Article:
Top Ten Branches of LibertarianismLibertarianism is a political philosophy that believes in small government. Like many other areas of political thought, there are many branches of Libertarianism. Here are the top ten.
The Top Ten
Geolibertarians worship Henry George, who was an economist in the 19th century. During the Gilded Age, wealth inequality was horrible, and the living conditions for many of the people at the bottom of the income latter were disgusting and horrifying. Ten or more people would be crammed into one room, feces would be everywhere, and running water was rare. George noticed this, and tried to think of a way to reduce wealth inequality and improve the living conditions for the people at the bottom, but not harm the economy in the process. It was then that he came up with his plan. Get rid of all taxes. He stated that these taxes, which were primarily tariffs at the time, mainly favored the rich over the poor, and were regressive. They also distorted the economy. George said that we should replace all these taxes with one tax. A tax on land. According to George, at the time, the main reason that wealth inequality existed is that the rich had much more access to land than the poor. While the ...more
Green libertarians believe in almost everything that most modern-day libertarians do, except for one thing. Green libertarians are more likely to pursue efforts to protect the environment than traditional right-wing libertarians. While they say most of our environmental problems would go away if special privileges to corporations were abolished, and the state removes itself from our daily lives, green libertarians support environmental regulation if absolutely necessary.
Consequintialists support almost everything that right-libertarians support, except for one thing. They believe that the use of force can be justified, as long as it will result with positive effects. For example, they may support involuntary taxes, in order to help fund a police force. They might support eminent domain, if it will hell the economy, create jobs, and alleviate poverty.
Right-libertarians believe that the government should only do these things. One, provide a defense. Two, uphold contracts. Three, uphold the law. That's it. The rest of the things the federal government currently does should be privatized. Right-libertarianism is currently the most common form of libertarianism in the U.S.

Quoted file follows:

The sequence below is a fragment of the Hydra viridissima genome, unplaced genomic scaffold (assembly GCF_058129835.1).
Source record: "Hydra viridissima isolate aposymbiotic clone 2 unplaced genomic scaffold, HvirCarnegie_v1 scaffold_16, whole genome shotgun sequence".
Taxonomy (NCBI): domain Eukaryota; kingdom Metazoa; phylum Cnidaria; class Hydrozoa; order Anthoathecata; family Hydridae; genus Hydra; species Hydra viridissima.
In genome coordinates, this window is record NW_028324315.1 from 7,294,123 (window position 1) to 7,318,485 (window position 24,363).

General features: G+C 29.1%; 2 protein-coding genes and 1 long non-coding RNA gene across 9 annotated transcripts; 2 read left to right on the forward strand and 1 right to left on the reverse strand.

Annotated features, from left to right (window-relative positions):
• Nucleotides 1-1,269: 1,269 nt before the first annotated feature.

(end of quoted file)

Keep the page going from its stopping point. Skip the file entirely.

Civil libertarians claim that the government constantly tramples on our civil liberties, and that it should be significantly reduced. However, unlike right-libertarians, civil libertarians are not always fiscally conservative. Many support progressive taxation, liberal spending policies, etc.
Paleolibertarians, not even going to try to spell that word again, are isolationists when it comes to foreign policy. They support war only if attacked, and believe in withdrawing from NATO and the UN. They are also against liberal immigration policies, claiming that they are a threat to our national security. Paleolibertarians are conservatives, in the sense that they may be against gay marriage, abortion, etc. However, unlike conservatives, they don't believe that they should be illegal, only frowned upon.
Panarchists believe that the United States should not just have one form of government. Like most Libertarians, Panarchists believe in competition. They believe that the U.S. should have several, even hundreds, of different types of governments inside the country, and allow them to compete for members. Everyone would receive a form, which would ask what government you would like to live under. Democracy, Republic, Communist, Fascist, Anarchy, etc. When you pick, you would be encouraged to move to an area where that government exists. You might stroll past one neighborhood that is anarchist, then one that is fascist, then one that is a Republic. While this would, obviously, probably never happen, it would be nice.
WHAT? How can libertarianism and socialism be compatible? Well, there are two main branches in libertarianism. Right-libertarians are the most common, and they prioritize the individual over society. Left-libertarians are the opposite. They state that people cannot truly be free unless they have their basic needs met, which must be provided by society, such as having food, shelter, land, medical care, etc. Therefore, most Left-libertarians are socialists, communists, or just support very large government interference in the economy. Libertarian Socialists believe that currency should be abolished, and people should take according to their need. People wouldn't be required to work, but if they do, the workers would control their industry, not capitalists. There are two main criticisms of LS. One, if people just take what they need, without paying, wouldn't this lead to overconsumption which would lead to shortages? LS's fire back, if you could get what you want for free at any time, ...more
Christian libertarians believe that the country should return to its religious principals, but, unlike conservatives, they believe it should be voluntary, not by force. They support small government, and parents, schools, and churches instilling religious values in children.
Voluntarists believe that all human interaction should be strictly voluntary. That means no taxes, no compulsory education, etc.